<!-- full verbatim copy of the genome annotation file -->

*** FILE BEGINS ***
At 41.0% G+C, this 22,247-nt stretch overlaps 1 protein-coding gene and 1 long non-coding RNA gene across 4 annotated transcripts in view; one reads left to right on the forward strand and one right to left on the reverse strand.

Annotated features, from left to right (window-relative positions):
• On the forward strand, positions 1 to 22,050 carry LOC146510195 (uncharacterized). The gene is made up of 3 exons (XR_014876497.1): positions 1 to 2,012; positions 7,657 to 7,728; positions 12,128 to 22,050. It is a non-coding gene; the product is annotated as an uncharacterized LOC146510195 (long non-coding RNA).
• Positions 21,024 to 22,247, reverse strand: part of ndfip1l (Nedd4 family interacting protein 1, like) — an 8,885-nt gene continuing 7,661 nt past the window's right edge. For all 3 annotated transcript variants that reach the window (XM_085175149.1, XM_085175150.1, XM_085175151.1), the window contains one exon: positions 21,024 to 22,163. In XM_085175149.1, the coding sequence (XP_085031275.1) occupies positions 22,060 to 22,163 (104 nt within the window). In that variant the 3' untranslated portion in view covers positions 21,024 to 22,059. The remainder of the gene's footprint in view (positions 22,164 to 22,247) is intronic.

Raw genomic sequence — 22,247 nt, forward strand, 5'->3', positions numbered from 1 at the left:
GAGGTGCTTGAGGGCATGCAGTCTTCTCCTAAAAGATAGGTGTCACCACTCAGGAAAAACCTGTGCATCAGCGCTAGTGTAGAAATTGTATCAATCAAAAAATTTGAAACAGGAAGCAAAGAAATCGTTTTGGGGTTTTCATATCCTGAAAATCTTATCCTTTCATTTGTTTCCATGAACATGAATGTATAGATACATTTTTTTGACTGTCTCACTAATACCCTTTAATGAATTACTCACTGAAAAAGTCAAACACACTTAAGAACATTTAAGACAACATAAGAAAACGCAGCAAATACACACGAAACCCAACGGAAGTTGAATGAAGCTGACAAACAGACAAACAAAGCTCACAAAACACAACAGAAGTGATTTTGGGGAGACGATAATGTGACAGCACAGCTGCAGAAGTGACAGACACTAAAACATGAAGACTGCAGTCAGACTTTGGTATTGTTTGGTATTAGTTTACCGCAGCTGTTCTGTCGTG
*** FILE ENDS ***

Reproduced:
At 41.0% G+C, this 22,247-nt stretch overlaps 1 protein-coding gene and 1 long non-coding RNA gene across 4 annotated transcripts in view; one reads left to right on the forward strand and one right to left on the reverse strand.

Annotated features, from left to right (window-relative positions):
• On the forward strand, positions 1 to 22,050 carry LOC146510195 (uncharacterized). The gene is made up of 3 exons (XR_014876497.1): positions 1 to 2,012; positions 7,657 to 7,728; positions 12,128 to 22,050. It is a non-coding gene; the product is annotated as an uncharacterized LOC146510195 (long non-coding RNA).
• Positions 21,024 to 22,247, reverse strand: part of ndfip1l (Nedd4 family interacting protein 1, like) — an 8,885-nt gene continuing 7,661 nt past the window's right edge. For all 3 annotated transcript variants that reach the window (XM_085175149.1, XM_085175150.1, XM_085175151.1), the window contains one exon: positions 21,024 to 22,163. In XM_085175149.1, the coding sequence (XP_085031275.1) occupies positions 22,060 to 22,163 (104 nt within the window). In that variant the 3' untranslated portion in view covers positions 21,024 to 22,059. The remainder of the gene's footprint in view (positions 22,164 to 22,247) is intronic.

Raw genomic sequence — 22,247 nt, forward strand, 5'->3', positions numbered from 1 at the left:
GAGGTGCTTGAGGGCATGCAGTCTTCTCCTAAAAGATAGGTGTCACCACTCAGGAAAAACCTGTGCATCAGCGCTAGTGTAGAAATTGTATCAATCAAAAAATTTGAAACAGGAAGCAAAGAAATCGTTTTGGGGTTTTCATATCCTGAAAATCTTATCCTTTCATTTGTTTCCATGAACATGAATGTATAGATACATTTTTTTGACTGTCTCACTAATACCCTTTAATGAATTACTCACTGAAAAAGTCAAACACACTTAAGAACATTTAAGACAACATAAGAAAACGCAGCAAATACACACGAAACCCAACGGAAGTTGAATGAAGCTGACAAACAGACAAACAAAGCTCACAAAACACAACAGAAGTGATTTTGGGGAGACGATAATGTGACAGCACAGCTGCAGAAGTGACAGACACTAAAACATGAAGACTGCAGTCAGACTTTGGTATTGTTTGGTATTAGTTTACCGCAGCTGTTCTGTCGTG